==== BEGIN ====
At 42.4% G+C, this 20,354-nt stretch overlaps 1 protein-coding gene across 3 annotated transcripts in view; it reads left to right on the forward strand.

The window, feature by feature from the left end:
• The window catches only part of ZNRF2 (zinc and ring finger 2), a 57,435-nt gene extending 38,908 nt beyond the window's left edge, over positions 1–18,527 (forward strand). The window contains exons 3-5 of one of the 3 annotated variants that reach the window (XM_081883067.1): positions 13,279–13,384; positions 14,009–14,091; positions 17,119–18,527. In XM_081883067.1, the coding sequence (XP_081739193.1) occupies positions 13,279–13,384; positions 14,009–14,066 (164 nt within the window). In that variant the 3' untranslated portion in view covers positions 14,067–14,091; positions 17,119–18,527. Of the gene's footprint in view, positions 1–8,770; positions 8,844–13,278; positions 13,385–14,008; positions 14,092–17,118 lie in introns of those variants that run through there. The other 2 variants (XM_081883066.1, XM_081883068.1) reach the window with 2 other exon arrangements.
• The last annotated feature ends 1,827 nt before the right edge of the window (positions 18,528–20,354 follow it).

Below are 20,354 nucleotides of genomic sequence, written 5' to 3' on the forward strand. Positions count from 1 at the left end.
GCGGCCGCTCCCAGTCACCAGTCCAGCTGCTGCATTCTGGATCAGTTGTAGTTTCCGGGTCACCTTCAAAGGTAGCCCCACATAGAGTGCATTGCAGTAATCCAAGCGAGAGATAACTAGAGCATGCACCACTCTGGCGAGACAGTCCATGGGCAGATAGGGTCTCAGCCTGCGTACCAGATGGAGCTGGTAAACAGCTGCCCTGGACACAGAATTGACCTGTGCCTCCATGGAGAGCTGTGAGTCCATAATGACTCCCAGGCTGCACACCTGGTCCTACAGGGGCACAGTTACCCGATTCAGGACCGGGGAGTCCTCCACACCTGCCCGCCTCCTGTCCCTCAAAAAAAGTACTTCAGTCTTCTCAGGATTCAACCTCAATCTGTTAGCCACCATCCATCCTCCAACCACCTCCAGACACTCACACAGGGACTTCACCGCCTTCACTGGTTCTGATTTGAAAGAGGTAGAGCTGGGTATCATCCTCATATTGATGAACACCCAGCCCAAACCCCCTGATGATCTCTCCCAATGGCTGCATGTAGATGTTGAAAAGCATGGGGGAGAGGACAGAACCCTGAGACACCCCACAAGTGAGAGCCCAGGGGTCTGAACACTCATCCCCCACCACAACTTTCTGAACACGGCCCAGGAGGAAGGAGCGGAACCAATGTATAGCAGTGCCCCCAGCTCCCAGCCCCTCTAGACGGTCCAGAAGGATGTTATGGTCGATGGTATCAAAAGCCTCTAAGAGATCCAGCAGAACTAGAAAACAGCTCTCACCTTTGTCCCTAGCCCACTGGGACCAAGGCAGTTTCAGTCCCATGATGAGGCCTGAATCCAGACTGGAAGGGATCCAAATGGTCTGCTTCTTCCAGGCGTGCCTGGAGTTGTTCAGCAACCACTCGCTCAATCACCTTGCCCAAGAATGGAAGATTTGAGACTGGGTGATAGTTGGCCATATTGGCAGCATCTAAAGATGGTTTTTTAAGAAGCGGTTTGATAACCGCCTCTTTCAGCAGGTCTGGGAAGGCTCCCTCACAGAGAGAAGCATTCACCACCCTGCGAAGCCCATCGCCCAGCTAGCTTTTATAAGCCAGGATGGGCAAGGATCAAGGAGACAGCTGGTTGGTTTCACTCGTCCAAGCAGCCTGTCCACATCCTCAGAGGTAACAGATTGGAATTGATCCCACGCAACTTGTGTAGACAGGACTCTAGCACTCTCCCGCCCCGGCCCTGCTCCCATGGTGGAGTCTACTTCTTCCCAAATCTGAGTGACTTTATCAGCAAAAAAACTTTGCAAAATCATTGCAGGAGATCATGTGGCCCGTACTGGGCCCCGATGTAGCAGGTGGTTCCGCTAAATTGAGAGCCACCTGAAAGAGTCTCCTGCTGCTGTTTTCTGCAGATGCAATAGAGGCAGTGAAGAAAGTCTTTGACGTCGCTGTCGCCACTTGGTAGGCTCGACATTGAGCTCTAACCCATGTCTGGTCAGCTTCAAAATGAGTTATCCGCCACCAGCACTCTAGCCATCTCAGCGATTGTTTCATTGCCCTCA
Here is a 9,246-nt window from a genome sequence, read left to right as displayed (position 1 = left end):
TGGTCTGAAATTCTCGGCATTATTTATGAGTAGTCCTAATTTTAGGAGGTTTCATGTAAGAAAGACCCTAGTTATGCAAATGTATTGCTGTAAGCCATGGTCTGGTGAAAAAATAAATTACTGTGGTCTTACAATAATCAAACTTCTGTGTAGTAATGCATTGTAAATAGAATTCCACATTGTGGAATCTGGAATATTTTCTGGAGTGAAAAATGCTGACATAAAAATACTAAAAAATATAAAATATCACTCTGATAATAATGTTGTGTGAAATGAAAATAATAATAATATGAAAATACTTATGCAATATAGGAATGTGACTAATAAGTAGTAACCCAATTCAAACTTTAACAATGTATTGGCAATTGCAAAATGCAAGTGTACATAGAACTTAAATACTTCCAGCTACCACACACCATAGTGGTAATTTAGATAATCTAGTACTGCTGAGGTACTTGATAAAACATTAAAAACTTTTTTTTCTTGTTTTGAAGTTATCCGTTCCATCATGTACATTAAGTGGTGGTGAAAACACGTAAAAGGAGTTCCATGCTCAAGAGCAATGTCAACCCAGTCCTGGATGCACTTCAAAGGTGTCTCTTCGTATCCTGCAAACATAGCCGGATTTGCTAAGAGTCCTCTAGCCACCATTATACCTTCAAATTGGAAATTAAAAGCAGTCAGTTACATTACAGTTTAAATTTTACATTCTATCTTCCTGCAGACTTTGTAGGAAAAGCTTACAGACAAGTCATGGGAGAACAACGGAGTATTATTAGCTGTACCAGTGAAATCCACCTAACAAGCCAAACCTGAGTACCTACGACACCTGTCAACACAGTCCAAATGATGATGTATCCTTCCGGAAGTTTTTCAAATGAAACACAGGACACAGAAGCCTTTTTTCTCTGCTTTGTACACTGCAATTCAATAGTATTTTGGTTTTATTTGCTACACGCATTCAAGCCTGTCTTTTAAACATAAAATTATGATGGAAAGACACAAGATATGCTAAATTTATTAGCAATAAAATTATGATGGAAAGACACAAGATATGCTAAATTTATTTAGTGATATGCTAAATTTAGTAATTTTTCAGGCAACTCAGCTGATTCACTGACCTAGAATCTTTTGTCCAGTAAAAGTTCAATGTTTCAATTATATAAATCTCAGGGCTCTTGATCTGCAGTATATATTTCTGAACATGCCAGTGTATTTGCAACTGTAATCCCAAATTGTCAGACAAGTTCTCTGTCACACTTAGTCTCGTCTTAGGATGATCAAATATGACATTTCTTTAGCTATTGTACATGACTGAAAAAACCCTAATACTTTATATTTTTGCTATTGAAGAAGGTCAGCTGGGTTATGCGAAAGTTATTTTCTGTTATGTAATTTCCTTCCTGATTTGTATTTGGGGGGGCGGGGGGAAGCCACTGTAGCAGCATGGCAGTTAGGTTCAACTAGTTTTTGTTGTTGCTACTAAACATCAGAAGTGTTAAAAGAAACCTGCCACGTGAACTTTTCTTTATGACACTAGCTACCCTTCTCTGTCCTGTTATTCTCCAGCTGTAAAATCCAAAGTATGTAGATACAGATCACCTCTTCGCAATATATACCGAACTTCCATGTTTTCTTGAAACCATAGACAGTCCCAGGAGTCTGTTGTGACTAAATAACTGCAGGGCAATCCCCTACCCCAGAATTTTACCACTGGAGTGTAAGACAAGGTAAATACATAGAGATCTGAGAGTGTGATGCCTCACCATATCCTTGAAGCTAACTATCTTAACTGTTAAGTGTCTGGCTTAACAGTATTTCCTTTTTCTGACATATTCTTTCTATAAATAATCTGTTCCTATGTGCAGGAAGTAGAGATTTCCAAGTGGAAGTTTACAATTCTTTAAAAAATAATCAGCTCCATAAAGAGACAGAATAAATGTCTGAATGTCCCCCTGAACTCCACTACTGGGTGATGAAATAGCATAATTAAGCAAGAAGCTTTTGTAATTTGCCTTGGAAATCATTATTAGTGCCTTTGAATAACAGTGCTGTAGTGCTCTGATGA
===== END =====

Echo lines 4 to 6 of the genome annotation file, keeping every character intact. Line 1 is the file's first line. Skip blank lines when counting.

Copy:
• The last annotated feature ends 1,827 nt before the right edge of the window (positions 18,528–20,354 follow it).

Below are 20,354 nucleotides of genomic sequence, written 5' to 3' on the forward strand. Positions count from 1 at the left end.
GCGGCCGCTCCCAGTCACCAGTCCAGCTGCTGCATTCTGGATCAGTTGTAGTTTCCGGGTCACCTTCAAAGGTAGCCCCACATAGAGTGCATTGCAGTAATCCAAGCGAGAGATAACTAGAGCATGCACCACTCTGGCGAGACAGTCCATGGGCAGATAGGGTCTCAGCCTGCGTACCAGATGGAGCTGGTAAACAGCTGCCCTGGACACAGAATTGACCTGTGCCTCCATGGAGAGCTGTGAGTCCATAATGACTCCCAGGCTGCACACCTGGTCCTACAGGGGCACAGTTACCCGATTCAGGACCGGGGAGTCCTCCACACCTGCCCGCCTCCTGTCCCTCAAAAAAAGTACTTCAGTCTTCTCAGGATTCAACCTCAATCTGTTAGCCACCATCCATCCTCCAACCACCTCCAGACACTCACACAGGGACTTCACCGCCTTCACTGGTTCTGATTTGAAAGAGGTAGAGCTGGGTATCATCCTCATATTGATGAACACCCAGCCCAAACCCCCTGATGATCTCTCCCAATGGCTGCATGTAGATGTTGAAAAGCATGGGGGAGAGGACAGAACCCTGAGACACCCCACAAGTGAGAGCCCAGGGGTCTGAACACTCATCCCCCACCACAACTTTCTGAACACGGCCCAGGAGGAAGGAGCGGAACCAATGTATAGCAGTGCCCCCAGCTCCCAGCCCCTCTAGACGGTCCAGAAGGATGTTATGGTCGATGGTATCAAAAGCCTCTAAGAGATCCAGCAGAACTAGAAAACAGCTCTCACCTTTGTCCCTAGCCCACTGGGACCAAGGCAGTTTCAGTCCCATGATGAGGCCTGAATCCAGACTGGAAGGGATCCAAATGGTCTGCTTCTTCCAGGCGTGCCTGGAGTTGTTCAGCAACCACTCGCTCAATCACCTTGCCCAAGAATGGAAGATTTGAGACTGGGTGATAGTTGGCCATATTGGCAGCATCTAAAGATGGTTTTTTAAGAAGCGGTTTGATAACCGCCTCTTTCAGCAGGTCTGGGAAGGCTCCCTCACAGAGAGAAGCATTCACCACCCTGCGAAGCCCATCGCCCAGCTAGCTTTTATAAGCCAGGATGGGCAAGGATCAAGGAGACAGCTGGTTGGTTTCACTCGTCCAAGCAGCCTGTCCACATCCTCAGAGGTAACAGATTGGAATTGATCCCACGCAACTTGTGTAGACAGGACTCTAGCACTCTCCCGCCCCGGCCCTGCTCCCATGGTGGAGTCTACTTCTTCCCAAATCTGAGTGACTTTATCAGCAAAAAAACTTTGCAAAATCATTGCAGGAGATCATGTGGCCCGTACTGGGCCCCGATGTAGCAGGTGGTTCCGCTAAATTGAGAGCCACCTGAAAGAGTCTCCTGCTGCTGTTTTCTGCAGATGCAATAGAGGCAGTGAAGAAAGTCTTTGACGTCGCTGTCGCCACTTGGTAGGCTCGACATTGAGCTCTAACCCATGTCTGGTCAGCTTCAAAATGAGTTATCCGCCACCAGCACTCTAGCCATCTCAGCGATTGTTTCATTGCCCTCA